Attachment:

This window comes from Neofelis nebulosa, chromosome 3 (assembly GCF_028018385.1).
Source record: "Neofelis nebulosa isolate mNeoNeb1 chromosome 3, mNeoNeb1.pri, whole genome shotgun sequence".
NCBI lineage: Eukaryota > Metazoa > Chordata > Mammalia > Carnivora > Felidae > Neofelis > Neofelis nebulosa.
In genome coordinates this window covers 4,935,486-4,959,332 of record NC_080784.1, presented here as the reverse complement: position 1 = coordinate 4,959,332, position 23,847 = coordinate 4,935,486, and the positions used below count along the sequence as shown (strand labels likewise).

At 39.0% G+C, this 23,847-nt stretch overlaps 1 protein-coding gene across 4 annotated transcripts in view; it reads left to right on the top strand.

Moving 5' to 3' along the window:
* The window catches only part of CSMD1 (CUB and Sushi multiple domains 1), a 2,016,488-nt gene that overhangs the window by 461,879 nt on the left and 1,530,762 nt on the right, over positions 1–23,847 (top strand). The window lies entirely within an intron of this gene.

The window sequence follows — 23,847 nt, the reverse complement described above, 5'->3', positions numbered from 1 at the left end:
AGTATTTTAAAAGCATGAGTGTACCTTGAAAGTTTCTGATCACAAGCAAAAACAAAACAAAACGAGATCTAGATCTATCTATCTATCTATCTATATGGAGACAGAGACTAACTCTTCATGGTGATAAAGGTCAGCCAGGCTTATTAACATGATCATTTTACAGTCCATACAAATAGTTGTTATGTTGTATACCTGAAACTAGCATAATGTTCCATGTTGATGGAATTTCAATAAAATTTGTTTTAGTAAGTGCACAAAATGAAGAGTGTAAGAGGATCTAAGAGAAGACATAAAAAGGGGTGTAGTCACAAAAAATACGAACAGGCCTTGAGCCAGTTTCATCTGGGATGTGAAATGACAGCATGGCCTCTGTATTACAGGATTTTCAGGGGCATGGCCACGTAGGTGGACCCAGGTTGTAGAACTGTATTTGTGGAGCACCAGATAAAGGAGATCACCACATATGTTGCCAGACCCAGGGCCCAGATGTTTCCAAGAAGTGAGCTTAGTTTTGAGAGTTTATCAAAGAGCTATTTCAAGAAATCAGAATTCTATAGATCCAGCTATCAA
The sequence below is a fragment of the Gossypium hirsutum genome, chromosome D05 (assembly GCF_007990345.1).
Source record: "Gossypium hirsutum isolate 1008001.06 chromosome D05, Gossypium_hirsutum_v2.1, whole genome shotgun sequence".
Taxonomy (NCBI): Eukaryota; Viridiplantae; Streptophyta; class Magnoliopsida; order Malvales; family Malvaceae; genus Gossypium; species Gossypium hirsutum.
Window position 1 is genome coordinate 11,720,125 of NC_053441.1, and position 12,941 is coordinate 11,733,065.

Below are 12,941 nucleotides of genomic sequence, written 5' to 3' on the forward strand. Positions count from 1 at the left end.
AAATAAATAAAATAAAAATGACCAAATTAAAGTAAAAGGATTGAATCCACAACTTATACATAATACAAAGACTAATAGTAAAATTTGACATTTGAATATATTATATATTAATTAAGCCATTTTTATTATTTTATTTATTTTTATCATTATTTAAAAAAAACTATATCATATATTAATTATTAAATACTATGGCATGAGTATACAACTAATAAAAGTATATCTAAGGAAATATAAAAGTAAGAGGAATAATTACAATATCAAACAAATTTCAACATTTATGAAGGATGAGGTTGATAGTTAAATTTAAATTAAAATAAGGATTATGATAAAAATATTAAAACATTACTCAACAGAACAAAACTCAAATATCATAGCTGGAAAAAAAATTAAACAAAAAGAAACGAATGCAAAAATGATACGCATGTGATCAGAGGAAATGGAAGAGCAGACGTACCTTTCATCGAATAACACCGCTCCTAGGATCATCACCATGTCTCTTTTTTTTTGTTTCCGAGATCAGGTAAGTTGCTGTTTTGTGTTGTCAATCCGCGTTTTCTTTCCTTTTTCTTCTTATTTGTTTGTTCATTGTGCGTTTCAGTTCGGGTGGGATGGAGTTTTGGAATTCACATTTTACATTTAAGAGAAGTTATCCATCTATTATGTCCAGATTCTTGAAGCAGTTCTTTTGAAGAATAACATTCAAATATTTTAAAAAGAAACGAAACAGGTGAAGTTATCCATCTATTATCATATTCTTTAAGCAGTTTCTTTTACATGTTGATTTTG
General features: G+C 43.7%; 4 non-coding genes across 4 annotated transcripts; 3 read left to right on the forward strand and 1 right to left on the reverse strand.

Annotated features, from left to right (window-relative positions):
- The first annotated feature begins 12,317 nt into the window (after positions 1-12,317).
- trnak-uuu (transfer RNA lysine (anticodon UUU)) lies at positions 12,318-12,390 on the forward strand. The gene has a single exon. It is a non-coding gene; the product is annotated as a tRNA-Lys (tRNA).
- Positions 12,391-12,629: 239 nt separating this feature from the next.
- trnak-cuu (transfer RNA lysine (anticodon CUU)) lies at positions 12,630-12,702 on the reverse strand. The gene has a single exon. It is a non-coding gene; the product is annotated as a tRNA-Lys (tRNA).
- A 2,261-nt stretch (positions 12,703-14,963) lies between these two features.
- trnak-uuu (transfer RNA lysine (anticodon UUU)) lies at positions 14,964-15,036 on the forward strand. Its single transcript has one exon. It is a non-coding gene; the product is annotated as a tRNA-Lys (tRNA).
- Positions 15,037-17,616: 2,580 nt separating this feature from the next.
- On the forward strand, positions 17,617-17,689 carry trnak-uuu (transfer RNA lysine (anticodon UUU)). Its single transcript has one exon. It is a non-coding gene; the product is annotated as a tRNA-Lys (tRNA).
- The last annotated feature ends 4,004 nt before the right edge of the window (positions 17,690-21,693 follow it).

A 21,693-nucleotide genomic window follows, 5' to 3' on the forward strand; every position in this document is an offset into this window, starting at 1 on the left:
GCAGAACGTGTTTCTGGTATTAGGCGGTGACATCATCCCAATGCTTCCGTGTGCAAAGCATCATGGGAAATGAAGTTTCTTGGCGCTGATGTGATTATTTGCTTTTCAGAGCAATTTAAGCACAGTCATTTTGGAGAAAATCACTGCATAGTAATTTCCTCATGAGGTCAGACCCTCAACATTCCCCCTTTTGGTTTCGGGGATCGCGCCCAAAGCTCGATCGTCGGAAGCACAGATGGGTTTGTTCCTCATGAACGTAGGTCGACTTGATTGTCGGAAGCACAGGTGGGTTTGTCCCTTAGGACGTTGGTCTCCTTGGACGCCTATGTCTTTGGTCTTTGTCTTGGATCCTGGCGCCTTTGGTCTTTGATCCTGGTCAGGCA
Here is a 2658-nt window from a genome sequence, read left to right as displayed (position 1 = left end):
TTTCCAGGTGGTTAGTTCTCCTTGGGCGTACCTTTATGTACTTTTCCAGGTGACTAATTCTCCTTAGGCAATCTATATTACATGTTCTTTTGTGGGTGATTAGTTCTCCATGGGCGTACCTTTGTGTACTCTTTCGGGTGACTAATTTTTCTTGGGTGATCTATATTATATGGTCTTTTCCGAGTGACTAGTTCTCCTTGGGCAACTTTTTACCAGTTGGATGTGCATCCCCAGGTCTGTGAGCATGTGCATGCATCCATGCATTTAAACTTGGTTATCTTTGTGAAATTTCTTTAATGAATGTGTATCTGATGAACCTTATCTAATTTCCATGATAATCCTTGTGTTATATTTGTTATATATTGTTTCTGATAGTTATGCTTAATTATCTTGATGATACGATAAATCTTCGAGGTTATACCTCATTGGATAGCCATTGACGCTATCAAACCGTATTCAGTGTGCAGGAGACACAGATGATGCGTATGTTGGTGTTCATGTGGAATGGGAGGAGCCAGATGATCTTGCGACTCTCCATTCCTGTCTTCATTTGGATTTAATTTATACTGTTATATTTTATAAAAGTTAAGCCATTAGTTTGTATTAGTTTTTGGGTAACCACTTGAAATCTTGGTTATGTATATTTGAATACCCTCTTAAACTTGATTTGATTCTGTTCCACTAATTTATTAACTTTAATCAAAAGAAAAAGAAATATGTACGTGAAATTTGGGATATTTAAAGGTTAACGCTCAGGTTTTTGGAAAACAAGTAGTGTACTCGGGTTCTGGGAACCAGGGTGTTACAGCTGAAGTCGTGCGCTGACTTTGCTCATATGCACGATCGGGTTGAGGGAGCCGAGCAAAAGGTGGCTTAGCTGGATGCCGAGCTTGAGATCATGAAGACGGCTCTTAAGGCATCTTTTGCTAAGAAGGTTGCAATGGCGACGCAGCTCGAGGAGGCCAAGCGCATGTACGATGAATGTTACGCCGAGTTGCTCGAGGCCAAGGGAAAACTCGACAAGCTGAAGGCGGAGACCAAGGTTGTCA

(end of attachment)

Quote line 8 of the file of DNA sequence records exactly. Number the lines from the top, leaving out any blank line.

The window sequence follows — 23,847 nt, the reverse complement described above, 5'->3', positions numbered from 1 at the left end: